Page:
Rebloggable by request.
The stupidity of trigger warnings.
oh god just preach it gurl
except when you go out to the museum you can reasonably guess what you’re in for and therefore you can prepare for it, while on tumblr things can just show up on your dash and smack you in the face and trigger an anxiety attack??
like yeah maybe the anon message was weird but just because some weird people need trigger warnings doesn’t make the concept itself ridiculous??
Cave to Canvas is an amazing site that brings art to your home. It’s the closest many people get to a museum anymore. If you follow it, you know you’ll see some artwork you like, some you don’t, and some that just makes you uncomfortable…just like being in a museum. I understand what they’re saying.
That said, I think trigger warnings are a personal choice. I don’t think any tumblr users are under any responsibility to tag things, just like no one is under any responsibility to follow those people. People get downright mean about it, possibly because not having to deal with people face to face makes them braver than they may be in everyday life. The anon above is a great example of that. The tone used was extremely rude. If they wanted to unfollow, they could have just unfollowed, or even just said something nicer like “Hi, I just wanted to let you know that, due to today’s postings, I’m unfollowing this blog. It’s bringing up horrible memories of _________. A trigger warning would be helpful; I simply can’t have this on my dash for my personal well-being. You may want to consider adding them for the future so others in my situation may avoid this.”
I have a lot of problems with the concept of trigger warnings because I can see both sides of it. Yes, we all could stand to be more aware of what we put out into the universe. There are people out there with genuine issues, and our culture as a whole needs to do better about how we handle these things.
But — The fact of the matter is that the internet is not a “safe space”, inherently. You can’t be protected from everything on it any more than in the rest of the world. I also think that a lot of the backlash against trigger warnings comes from the overuse of the term and the rapidity with which some people pounce on those who fail to use them. I honestly just do not believe they are as universally necessary as some people would have it. I think people too often claim to need them when really it’s a “I would just rather not see this/be bothered by it/have to deal with it” thing, not a true “This gives me PTSD flashbacks/anxiety attacks/nervous breakdowns” thing. I think the percentage for whom it is an actual threatening trigger is very, very small — and I think the people doing the snarling about them are rarely the same people who need them, but rather people who have decided this is their Internet Cause To Be Angry About.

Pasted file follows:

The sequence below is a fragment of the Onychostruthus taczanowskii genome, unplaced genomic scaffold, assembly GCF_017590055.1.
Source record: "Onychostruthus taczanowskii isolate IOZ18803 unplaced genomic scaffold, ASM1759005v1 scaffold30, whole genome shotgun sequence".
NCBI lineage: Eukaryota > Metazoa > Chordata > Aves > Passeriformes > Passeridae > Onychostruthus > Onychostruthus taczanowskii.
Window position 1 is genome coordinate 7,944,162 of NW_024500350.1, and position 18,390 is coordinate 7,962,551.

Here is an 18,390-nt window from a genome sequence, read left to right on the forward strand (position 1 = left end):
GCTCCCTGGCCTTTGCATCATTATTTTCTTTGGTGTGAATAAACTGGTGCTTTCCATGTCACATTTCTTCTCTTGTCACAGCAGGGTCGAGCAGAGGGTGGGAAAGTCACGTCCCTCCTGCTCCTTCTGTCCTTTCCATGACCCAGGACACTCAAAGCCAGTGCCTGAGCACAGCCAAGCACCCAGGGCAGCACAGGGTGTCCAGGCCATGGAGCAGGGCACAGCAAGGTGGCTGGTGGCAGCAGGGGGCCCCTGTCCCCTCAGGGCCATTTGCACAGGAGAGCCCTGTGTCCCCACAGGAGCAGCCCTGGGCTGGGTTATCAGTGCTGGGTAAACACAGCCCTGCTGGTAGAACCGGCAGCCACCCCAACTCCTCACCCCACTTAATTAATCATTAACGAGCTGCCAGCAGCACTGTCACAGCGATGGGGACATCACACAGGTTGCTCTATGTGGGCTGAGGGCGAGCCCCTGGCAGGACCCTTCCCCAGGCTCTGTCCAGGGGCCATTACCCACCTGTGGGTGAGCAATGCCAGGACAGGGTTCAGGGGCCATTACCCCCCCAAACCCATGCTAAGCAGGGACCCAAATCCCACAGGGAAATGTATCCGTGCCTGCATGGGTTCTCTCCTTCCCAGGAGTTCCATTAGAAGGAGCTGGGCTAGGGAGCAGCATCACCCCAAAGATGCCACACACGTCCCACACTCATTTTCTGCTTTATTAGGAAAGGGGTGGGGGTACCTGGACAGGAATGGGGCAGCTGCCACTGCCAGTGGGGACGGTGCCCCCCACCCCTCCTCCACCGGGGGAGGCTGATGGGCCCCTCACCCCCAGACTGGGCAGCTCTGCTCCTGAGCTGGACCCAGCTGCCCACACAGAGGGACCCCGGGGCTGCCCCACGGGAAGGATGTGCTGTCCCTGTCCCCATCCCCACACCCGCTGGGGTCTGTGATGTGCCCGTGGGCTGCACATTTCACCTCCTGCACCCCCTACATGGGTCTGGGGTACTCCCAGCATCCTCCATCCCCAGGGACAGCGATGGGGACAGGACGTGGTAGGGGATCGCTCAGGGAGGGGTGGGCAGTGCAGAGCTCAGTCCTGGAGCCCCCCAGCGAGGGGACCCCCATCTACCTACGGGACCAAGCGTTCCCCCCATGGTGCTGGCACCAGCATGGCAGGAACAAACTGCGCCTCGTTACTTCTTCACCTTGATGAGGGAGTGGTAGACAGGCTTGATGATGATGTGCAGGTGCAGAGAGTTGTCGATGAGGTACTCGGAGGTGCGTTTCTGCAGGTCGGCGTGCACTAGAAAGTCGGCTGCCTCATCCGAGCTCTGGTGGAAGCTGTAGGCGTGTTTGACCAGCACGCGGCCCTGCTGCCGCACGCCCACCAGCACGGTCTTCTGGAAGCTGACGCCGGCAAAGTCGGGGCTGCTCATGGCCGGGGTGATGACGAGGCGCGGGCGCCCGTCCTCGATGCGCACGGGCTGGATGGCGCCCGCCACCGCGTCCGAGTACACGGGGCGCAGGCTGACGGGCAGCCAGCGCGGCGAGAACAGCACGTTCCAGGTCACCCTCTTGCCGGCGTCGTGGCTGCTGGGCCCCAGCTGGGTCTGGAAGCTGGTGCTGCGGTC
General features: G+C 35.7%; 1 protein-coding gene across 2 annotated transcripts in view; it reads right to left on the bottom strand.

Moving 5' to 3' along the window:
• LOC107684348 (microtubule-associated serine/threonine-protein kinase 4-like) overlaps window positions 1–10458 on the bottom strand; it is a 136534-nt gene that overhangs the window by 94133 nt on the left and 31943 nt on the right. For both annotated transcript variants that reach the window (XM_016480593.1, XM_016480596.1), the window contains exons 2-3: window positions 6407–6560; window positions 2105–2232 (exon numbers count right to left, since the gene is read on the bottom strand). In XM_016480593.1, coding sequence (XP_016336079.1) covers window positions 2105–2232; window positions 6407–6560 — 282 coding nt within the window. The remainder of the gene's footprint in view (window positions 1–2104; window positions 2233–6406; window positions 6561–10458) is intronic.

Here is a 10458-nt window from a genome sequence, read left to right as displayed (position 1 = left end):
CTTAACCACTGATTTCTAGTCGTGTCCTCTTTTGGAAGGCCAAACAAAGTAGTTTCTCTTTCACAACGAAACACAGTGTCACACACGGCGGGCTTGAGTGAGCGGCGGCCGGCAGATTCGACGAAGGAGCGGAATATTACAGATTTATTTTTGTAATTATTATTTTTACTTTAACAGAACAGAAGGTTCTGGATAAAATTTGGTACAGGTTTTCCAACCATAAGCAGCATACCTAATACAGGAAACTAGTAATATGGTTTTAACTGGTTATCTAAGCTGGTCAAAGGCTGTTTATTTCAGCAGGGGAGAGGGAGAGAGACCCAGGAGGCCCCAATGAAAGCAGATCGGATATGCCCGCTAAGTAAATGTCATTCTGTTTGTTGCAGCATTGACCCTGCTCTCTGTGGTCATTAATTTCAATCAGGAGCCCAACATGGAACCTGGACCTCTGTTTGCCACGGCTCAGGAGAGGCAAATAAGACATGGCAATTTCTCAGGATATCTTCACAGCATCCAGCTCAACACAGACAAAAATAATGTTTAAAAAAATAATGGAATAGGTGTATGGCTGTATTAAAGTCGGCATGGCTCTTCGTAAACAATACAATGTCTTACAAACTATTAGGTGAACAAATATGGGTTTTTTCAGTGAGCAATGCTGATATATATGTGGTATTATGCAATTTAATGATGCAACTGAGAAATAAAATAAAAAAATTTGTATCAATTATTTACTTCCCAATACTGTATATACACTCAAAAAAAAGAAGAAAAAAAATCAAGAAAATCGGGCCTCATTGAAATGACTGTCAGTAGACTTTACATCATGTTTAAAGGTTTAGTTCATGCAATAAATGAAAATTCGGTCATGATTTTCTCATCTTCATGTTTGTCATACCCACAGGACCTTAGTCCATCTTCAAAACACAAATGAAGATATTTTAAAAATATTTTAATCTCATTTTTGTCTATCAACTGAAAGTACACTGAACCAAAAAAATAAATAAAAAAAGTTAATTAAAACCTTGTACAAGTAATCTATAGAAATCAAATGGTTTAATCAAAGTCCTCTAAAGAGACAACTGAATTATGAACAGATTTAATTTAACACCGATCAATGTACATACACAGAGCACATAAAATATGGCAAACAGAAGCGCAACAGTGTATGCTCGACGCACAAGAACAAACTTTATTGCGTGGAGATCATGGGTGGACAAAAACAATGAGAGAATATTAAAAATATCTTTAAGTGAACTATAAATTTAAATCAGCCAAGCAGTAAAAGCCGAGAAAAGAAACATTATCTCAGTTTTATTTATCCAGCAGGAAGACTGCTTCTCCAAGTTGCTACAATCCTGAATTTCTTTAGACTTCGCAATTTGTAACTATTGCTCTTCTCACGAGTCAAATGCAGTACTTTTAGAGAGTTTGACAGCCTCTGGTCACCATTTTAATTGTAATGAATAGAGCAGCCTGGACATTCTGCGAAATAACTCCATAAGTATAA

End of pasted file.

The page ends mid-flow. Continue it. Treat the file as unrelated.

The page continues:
And that grates on people and causes backlash against the concept. Jumping down people’s throats in a rude manner, as all too many do, isn’t the way to get more people to agree to the idea of using the warnings. I’m not saying it’s right, but I think that’s where a lot of the resistance comes from.
I don’t want to discount that small minority who genuinely need — not just want — these things, I just think that they’re not actually being represented in a way that solves the problem.
I can use myself as an example here. There are a lot of blogs I follow on Tumblr (and a lot of people I follow on Pinterest) that post things about their weight loss goals and their fitness plans, or who just feel compelled to discuss their body image in a way that seems, to me, to be excessive. There are a lot of people I know in real life, too, who cannot shut up about their diet plans and exercise regimens and weight loss goals. I want to be happy for them, but it really gets aggravating to me sometimes, because the more I hear all of that, the more I want to go home and eat nothing but cereal for a week. And have done. That kind of talk is triggering for me, not in the panic attack way, but in the death of a thousand paper cuts sort of way.
But — I’m a big girl. I have never chastised any of my friends for expressing themselves, online or off, and I’ve never asked anyone to change their blogging or tagging styles on my account. I’ve just learned what Pinterest boards to unfollow and what tags to Savior, and if necessary, what people to unfollow. In real life, I know what conversations to disengage from. I see all of that as on me, not on anyone else.
But — I also know that my approach to mental health is not anyone else’s. I hated therapy the one time I was in it, and I think most of it is totally useless. I pride myself on solving my own problems, on clawing my own way out of my issues. I reject “help”, because I typically don’t find it all that helpful, so as someone who’s dealt with anxiety, depression, and a mild eating disorder… I think that feeds into how I feel about this sort of thing on the Internet. I don’t see my mental health as anyone else’s responsibility but my own.
IDK. I mean, I say all of this as someone who uses trigger warnings. At least for the major things. It would be impossible to ever cover all of them, because you don’t know what might trigger someone. Depending on the traumatic incident, it could be… a kind of tree, or a bedspread pattern, or god knows what else. But I try to cover the largest bases, and I tag carefully because I figure it doesn’t cost me anything to do so. I bridle, however, when it becomes an expectation or something I would be shamed for not doing.
This got way too long, and like I said, idek because I can see both sides of it. Personally I like to err on the side of causing fewer internet arguments, not because I’m a good person but because I just don’t have the fucking energy.